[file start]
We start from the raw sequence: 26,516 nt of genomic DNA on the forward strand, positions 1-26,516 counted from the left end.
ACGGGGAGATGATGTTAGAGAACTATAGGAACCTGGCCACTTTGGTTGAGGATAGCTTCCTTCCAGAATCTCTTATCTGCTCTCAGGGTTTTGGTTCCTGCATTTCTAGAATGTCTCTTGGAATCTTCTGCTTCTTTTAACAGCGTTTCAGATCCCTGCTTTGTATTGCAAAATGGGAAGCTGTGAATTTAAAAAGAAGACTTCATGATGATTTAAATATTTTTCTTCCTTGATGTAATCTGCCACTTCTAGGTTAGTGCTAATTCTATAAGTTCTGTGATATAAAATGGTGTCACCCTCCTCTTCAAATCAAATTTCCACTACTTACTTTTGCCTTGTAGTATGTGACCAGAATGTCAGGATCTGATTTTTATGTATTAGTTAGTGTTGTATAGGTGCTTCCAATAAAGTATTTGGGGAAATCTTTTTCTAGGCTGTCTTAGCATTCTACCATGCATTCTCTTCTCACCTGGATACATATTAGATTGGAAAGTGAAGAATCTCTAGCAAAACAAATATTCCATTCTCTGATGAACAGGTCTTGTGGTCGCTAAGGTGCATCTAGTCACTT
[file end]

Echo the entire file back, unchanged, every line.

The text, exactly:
We start from the raw sequence: 26,516 nt of genomic DNA on the forward strand, positions 1-26,516 counted from the left end.
ACGGGGAGATGATGTTAGAGAACTATAGGAACCTGGCCACTTTGGTTGAGGATAGCTTCCTTCCAGAATCTCTTATCTGCTCTCAGGGTTTTGGTTCCTGCATTTCTAGAATGTCTCTTGGAATCTTCTGCTTCTTTTAACAGCGTTTCAGATCCCTGCTTTGTATTGCAAAATGGGAAGCTGTGAATTTAAAAAGAAGACTTCATGATGATTTAAATATTTTTCTTCCTTGATGTAATCTGCCACTTCTAGGTTAGTGCTAATTCTATAAGTTCTGTGATATAAAATGGTGTCACCCTCCTCTTCAAATCAAATTTCCACTACTTACTTTTGCCTTGTAGTATGTGACCAGAATGTCAGGATCTGATTTTTATGTATTAGTTAGTGTTGTATAGGTGCTTCCAATAAAGTATTTGGGGAAATCTTTTTCTAGGCTGTCTTAGCATTCTACCATGCATTCTCTTCTCACCTGGATACATATTAGATTGGAAAGTGAAGAATCTCTAGCAAAACAAATATTCCATTCTCTGATGAACAGGTCTTGTGGTCGCTAAGGTGCATCTAGTCACTT